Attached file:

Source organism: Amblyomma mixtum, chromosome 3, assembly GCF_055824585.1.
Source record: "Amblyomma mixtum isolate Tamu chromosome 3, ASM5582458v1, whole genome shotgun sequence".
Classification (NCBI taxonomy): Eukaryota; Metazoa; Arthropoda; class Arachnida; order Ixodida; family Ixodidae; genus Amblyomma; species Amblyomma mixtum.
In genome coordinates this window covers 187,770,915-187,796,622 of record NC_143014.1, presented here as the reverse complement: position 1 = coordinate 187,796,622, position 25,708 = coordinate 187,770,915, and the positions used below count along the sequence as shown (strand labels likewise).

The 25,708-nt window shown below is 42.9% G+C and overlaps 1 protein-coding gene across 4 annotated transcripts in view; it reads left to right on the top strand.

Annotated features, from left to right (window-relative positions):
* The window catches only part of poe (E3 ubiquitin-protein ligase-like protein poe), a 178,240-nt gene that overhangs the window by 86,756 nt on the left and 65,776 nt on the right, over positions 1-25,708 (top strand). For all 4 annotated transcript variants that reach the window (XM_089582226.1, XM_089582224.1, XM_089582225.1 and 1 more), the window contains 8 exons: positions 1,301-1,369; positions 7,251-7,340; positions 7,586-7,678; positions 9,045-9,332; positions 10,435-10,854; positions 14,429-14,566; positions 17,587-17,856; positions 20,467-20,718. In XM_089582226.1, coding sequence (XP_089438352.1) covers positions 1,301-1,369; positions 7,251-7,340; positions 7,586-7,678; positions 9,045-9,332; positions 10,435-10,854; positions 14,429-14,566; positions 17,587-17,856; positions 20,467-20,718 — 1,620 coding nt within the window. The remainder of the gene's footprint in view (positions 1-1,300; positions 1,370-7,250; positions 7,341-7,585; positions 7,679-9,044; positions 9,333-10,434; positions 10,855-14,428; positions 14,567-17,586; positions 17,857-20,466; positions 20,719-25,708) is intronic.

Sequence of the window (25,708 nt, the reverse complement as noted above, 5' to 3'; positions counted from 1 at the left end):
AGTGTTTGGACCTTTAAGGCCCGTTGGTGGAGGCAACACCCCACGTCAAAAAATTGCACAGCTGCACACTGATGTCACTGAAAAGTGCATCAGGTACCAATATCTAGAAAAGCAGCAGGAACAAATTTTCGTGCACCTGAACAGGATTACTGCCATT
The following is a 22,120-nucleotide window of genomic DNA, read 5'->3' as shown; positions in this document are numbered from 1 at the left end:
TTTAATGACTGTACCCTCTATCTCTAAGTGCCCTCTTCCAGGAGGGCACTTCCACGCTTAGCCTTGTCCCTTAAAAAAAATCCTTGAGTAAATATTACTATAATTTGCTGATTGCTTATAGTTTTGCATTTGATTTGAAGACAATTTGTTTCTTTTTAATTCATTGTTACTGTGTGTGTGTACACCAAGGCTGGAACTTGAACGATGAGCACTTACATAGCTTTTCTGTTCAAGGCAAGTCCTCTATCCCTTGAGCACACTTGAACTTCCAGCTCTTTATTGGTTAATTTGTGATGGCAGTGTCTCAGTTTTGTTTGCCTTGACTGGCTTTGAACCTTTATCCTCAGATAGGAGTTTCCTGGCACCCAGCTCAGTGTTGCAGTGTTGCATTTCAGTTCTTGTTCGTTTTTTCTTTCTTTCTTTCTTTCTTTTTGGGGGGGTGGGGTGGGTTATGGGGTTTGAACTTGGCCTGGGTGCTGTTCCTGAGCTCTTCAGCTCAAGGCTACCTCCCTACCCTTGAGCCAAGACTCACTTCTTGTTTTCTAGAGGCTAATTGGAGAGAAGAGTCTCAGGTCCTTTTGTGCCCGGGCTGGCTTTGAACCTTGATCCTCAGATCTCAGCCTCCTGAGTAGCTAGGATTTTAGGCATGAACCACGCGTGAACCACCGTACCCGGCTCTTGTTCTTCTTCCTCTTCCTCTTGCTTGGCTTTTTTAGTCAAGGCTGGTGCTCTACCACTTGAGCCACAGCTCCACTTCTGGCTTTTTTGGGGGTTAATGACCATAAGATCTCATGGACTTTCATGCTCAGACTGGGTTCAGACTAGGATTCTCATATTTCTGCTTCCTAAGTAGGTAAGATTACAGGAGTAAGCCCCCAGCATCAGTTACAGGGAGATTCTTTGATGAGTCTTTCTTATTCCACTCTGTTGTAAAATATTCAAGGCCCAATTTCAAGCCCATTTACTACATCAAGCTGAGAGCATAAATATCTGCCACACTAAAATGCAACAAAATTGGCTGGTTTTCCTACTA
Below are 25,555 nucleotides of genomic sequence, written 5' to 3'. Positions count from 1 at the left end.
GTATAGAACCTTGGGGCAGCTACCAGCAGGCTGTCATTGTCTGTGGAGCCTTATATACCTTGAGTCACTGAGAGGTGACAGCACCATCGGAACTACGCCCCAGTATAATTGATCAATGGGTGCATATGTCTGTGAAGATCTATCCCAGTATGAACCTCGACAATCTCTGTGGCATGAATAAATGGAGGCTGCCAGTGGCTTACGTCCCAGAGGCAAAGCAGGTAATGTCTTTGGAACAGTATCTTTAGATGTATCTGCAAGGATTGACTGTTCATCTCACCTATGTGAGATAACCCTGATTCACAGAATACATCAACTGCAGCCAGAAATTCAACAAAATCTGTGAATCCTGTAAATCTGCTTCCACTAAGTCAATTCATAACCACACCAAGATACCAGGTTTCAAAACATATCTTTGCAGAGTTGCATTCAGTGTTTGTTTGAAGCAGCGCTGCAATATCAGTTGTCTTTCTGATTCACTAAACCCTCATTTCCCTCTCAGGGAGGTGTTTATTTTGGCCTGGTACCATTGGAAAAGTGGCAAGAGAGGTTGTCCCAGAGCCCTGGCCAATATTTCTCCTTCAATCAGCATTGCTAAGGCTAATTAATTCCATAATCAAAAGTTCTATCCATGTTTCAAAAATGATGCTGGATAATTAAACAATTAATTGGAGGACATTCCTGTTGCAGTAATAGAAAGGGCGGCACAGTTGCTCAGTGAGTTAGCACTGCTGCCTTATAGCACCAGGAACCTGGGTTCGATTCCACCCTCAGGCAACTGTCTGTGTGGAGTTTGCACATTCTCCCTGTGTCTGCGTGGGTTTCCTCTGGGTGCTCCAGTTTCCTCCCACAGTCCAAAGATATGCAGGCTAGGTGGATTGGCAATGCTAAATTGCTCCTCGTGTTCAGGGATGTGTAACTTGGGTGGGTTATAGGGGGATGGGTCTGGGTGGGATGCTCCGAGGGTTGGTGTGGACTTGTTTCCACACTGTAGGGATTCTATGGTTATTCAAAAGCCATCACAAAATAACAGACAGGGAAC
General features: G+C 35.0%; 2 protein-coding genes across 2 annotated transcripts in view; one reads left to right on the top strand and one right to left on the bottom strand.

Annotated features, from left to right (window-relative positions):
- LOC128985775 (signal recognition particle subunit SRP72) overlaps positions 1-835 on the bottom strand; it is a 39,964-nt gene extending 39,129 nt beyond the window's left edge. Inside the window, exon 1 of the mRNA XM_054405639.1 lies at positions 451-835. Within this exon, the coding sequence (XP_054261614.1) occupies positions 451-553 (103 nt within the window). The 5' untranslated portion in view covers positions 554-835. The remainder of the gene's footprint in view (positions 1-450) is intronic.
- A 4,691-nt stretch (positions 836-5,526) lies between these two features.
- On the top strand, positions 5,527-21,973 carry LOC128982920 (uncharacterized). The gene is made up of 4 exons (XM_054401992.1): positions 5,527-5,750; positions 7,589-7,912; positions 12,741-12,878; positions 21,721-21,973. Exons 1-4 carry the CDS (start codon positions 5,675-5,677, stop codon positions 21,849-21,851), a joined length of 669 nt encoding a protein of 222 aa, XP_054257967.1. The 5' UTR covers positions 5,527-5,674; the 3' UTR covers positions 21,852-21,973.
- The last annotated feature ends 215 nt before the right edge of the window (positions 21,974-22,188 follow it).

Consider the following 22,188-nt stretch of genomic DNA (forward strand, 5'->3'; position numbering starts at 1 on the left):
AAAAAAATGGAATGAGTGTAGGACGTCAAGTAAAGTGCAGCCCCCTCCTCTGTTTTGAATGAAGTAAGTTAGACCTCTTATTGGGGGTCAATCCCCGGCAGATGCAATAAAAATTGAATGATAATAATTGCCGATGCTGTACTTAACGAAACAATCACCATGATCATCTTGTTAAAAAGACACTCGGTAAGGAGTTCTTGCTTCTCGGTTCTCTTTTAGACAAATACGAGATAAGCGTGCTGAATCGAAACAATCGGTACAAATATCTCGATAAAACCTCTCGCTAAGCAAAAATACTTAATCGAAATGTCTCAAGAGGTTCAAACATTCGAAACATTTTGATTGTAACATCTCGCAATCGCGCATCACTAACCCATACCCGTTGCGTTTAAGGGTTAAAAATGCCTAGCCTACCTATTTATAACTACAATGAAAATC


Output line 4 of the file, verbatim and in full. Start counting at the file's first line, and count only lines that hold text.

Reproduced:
In genome coordinates this window covers 187,770,915-187,796,622 of record NC_143014.1, presented here as the reverse complement: position 1 = coordinate 187,796,622, position 25,708 = coordinate 187,770,915, and the positions used below count along the sequence as shown (strand labels likewise).